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Module Version: 1.08   Source   Latest Release: Data-FlexSerializer-1.10


Data::FlexSerializer - (De-)serialization from/to (compressed) JSON, Storable or Sereal


This module was originally written to convert away from persistent use of Storable to using JSON at Since then mostly due to various issues with JSON not accurately being able to represent Perl datastructures (e.g. preserve encoding flags) we've started to migrate to Sereal::Encoder instead.

However the API of this module is now slightly awkward because now it needs to deal with the possible detection and emission of these three formats, and it still uses the JSON format by default which is no longer the recommended way to use it.

  # For all of the below
  use Data::FlexSerializer;

Reading and writing compressed JSON

  # We *only* read/write compressed JSON by default:
  my $strict_serializer = Data::FlexSerializer->new;
  my @blobs = $strict_serializer->serialize(@perl_datastructures);
  my @perl_datastructures = $strict_serializer->deserialize(@blobs);

Reading maybe compressed JSON and writing compressed JSON

  # We can optionally detect compressed JSON as well, will accept
  # mixed compressed/uncompressed data. This works for all the input
  # formats.
  my $lax_serializer = Data::FlexSerializer->new(
    detect_compression => 1,

Reading definitely compressed JSON and writing compressed JSON

  # If we know that all our data is compressed we can skip the
  # detection step. This works for all the input formats.
  my $lax_compress = Data::FlexSerializer->new(
    assume_compression => 1,
    compress_output => 1, # This is the default

Migrate from maybe compressed Storable to compressed JSON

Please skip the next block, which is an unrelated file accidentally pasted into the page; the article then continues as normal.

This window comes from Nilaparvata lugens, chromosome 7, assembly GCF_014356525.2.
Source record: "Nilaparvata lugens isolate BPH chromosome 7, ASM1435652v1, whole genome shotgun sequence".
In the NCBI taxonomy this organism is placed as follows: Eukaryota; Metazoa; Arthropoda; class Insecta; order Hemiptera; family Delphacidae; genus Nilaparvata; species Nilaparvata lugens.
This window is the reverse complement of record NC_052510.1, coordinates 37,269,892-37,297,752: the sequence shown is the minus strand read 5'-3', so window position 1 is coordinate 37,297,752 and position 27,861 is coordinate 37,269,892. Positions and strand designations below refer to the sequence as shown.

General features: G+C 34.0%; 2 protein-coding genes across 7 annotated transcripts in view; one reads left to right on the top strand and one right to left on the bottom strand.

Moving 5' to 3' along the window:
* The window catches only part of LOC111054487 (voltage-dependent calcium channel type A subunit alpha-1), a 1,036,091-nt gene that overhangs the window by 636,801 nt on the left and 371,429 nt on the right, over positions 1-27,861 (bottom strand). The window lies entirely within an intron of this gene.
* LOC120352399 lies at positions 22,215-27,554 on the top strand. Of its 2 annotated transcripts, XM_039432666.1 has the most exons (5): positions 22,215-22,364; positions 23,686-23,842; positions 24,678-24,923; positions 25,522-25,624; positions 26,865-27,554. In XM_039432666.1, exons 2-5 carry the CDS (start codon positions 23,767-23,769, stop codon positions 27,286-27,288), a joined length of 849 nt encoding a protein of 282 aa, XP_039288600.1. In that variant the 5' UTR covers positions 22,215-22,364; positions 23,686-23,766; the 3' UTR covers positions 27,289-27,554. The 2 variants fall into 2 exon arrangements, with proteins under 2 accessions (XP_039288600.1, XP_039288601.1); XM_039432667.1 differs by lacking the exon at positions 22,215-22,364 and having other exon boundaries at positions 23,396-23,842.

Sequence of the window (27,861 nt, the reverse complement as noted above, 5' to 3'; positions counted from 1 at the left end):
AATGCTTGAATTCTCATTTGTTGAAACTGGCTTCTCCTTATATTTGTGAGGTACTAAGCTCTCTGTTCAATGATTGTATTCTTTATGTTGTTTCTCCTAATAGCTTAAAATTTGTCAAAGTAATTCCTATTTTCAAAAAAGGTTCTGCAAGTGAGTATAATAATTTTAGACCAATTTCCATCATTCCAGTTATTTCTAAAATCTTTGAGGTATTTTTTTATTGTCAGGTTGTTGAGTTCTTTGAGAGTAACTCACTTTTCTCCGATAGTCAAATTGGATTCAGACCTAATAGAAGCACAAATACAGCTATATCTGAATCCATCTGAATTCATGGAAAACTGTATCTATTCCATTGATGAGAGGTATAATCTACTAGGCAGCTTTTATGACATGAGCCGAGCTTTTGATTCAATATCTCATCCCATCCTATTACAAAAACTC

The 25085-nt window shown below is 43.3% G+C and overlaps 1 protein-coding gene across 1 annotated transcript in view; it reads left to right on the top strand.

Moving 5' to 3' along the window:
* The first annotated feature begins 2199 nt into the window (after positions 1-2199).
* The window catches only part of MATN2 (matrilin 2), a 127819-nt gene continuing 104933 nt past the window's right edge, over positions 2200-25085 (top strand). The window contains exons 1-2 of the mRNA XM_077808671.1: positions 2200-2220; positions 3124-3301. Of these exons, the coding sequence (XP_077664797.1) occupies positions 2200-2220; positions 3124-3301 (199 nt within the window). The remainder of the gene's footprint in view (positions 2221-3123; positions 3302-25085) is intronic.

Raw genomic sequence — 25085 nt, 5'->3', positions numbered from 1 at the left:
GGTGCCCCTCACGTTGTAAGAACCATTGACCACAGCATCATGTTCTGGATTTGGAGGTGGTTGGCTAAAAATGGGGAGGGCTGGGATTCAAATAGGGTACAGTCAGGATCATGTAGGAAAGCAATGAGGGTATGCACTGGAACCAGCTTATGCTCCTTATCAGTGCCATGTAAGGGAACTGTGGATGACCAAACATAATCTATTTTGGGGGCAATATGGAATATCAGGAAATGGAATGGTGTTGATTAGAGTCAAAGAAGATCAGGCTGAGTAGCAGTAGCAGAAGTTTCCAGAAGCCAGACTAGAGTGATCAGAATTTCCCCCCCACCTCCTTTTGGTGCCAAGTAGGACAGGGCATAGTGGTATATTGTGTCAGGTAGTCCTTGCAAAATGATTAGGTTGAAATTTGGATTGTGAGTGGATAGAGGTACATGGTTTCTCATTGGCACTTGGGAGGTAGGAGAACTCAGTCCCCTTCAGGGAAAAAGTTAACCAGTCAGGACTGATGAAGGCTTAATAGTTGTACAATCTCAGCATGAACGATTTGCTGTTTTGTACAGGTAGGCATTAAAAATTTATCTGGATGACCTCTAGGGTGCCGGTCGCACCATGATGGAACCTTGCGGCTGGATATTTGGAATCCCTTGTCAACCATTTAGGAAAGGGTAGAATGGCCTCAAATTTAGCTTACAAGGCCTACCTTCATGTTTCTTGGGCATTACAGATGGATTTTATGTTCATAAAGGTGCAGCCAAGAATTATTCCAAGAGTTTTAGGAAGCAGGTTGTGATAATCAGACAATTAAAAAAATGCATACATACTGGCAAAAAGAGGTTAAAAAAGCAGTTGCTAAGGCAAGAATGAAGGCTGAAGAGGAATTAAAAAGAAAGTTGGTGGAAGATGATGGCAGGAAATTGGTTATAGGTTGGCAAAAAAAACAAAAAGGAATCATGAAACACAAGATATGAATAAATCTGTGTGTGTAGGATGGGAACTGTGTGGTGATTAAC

my $storable_to_json = Data::FlexSerializer->new(
    detect_compression => 1, # check whether the input is compressed
    detect_storable => 1, # accept Storable images as input
    compress_output => 1, # This is the default

Migrate from maybe compressed JSON to Sereal

  my $storable_to_sereal = Data::FlexSerializer->new(
    detect_sereal => 1,
    output_format => 'sereal',

Migrate date from Sereal to JSON

  my $sereal_backcompat = Data::FlexSerializer->new(
    detect_sereal => 1, # accept Sereal images as input

Migrate from JSON OR Storable to Sereal

  my $flex_to_json = Data::FlexSerializer->new(
    detect_compression => 1,
    detect_sereal => 1,
    detect_storable => 1,
    output_format => 'sereal',

Migrate from JSON OR Storable to Sereal with custom Sereal objects

  my $flex_to_json = Data::FlexSerializer->new(
    detect_compression => 1,
    detect_sereal => 1,
    detect_storable => 1,
    output_format => 'sereal',
    sereal_decoder => Sereal::Decoder->new(...),
    sereal_encoder => Sereal::Encoder->new(...),


This simple OO module implements a serializer/deserializer for the basic builtin Perl data structures (no blessed structures, no filehandles, no regexes, no self-referential structures). It can produce JSON, Storable or Sereal images. The output can be zlib-compressed or uncompressed depending on settings.

The deserialization phase is more powerful: Depending on the serializer settings, it can be strict in only accepting compressed or uncompressed JSON, or it can auto-detect zlib compression. Additionally, since the purpose of this is to allow painless migration away from storing Storable images persistently, the deserialization code will optionally detect that the input data is a (compressed or uncompressed) Storable image and handle it gracefully. This flexibility comes at a price in performance, so in order to keep the impact low, the default options are more restrictive, see below.